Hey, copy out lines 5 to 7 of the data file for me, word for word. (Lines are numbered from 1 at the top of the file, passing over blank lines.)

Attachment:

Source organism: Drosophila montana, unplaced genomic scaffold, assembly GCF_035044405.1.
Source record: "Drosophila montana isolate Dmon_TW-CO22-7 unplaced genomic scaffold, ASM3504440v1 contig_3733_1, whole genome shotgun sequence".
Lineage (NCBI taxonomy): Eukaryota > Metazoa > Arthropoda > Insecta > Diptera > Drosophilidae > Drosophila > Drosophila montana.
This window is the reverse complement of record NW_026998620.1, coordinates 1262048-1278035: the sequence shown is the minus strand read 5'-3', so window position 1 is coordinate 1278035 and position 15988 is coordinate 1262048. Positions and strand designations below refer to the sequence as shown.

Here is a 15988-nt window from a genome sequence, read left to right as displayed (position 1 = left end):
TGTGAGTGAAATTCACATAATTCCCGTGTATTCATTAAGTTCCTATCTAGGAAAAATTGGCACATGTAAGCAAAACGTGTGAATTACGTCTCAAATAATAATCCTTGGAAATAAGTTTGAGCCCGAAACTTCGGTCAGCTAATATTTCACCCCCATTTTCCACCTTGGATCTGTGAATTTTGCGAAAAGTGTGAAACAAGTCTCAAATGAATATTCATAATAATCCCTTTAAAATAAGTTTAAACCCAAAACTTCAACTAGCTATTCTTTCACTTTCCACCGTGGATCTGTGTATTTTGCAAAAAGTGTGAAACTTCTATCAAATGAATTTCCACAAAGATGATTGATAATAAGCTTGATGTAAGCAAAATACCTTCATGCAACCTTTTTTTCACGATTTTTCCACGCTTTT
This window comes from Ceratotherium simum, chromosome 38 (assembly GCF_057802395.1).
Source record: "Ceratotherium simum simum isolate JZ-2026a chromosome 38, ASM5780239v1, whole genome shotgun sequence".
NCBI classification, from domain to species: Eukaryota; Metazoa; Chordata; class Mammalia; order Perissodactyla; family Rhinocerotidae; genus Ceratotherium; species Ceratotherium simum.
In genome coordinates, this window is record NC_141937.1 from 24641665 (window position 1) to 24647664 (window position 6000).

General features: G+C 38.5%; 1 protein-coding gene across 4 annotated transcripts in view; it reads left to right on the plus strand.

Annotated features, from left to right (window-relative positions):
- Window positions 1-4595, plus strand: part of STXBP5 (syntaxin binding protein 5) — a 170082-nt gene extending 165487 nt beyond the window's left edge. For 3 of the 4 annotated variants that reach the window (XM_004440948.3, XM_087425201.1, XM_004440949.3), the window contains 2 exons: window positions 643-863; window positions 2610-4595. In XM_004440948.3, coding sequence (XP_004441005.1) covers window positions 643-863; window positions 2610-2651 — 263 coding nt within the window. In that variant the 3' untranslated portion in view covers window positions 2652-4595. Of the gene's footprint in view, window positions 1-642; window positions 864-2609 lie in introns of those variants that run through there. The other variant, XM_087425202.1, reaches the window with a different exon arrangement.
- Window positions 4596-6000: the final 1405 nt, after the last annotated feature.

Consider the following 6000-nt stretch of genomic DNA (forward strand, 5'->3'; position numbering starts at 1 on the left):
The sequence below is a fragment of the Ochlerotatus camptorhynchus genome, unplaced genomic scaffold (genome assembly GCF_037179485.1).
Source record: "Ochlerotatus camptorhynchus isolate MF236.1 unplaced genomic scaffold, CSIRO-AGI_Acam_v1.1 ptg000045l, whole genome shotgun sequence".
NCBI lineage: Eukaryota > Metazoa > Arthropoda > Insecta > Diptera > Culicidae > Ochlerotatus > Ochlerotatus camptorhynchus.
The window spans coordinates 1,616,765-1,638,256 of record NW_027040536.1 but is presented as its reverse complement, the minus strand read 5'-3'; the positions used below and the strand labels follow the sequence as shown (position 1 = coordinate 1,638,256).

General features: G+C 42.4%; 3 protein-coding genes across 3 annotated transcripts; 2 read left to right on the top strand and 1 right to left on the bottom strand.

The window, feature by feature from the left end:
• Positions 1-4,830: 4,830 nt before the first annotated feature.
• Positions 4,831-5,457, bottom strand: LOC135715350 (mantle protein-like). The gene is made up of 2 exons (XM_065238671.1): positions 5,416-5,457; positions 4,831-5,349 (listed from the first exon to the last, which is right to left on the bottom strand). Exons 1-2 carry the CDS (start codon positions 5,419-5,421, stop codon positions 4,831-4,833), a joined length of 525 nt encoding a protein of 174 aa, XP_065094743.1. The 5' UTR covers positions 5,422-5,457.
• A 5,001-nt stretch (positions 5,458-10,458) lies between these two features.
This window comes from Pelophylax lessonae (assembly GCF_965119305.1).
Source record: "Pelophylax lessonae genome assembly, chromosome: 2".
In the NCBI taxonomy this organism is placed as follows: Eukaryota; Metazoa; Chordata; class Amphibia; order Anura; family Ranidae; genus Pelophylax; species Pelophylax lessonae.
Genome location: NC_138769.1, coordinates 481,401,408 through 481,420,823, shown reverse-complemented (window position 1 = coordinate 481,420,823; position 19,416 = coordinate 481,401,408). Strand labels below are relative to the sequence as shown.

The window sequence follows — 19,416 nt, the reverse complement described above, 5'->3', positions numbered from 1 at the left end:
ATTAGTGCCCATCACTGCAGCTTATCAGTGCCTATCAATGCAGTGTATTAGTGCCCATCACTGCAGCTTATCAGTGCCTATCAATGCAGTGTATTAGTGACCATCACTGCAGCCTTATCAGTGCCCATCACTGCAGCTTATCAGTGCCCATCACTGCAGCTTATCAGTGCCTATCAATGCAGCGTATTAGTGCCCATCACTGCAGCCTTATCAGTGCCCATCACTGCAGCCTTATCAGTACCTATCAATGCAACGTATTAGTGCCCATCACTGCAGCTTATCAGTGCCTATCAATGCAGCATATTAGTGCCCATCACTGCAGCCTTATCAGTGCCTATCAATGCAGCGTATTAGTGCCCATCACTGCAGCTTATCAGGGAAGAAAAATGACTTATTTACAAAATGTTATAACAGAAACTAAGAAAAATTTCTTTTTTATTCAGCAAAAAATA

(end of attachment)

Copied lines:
Here is a 15988-nt window from a genome sequence, read left to right as displayed (position 1 = left end):
TGTGAGTGAAATTCACATAATTCCCGTGTATTCATTAAGTTCCTATCTAGGAAAAATTGGCACATGTAAGCAAAACGTGTGAATTACGTCTCAAATAATAATCCTTGGAAATAAGTTTGAGCCCGAAACTTCGGTCAGCTAATATTTCACCCCCATTTTCCACCTTGGATCTGTGAATTTTGCGAAAAGTGTGAAACAAGTCTCAAATGAATATTCATAATAATCCCTTTAAAATAAGTTTAAACCCAAAACTTCAACTAGCTATTCTTTCACTTTCCACCGTGGATCTGTGTATTTTGCAAAAAGTGTGAAACTTCTATCAAATGAATTTCCACAAAGATGATTGATAATAAGCTTGATGTAAGCAAAATACCTTCATGCAACCTTTTTTTCACGATTTTTCCACGCTTTT
This window comes from Ceratotherium simum, chromosome 38 (assembly GCF_057802395.1).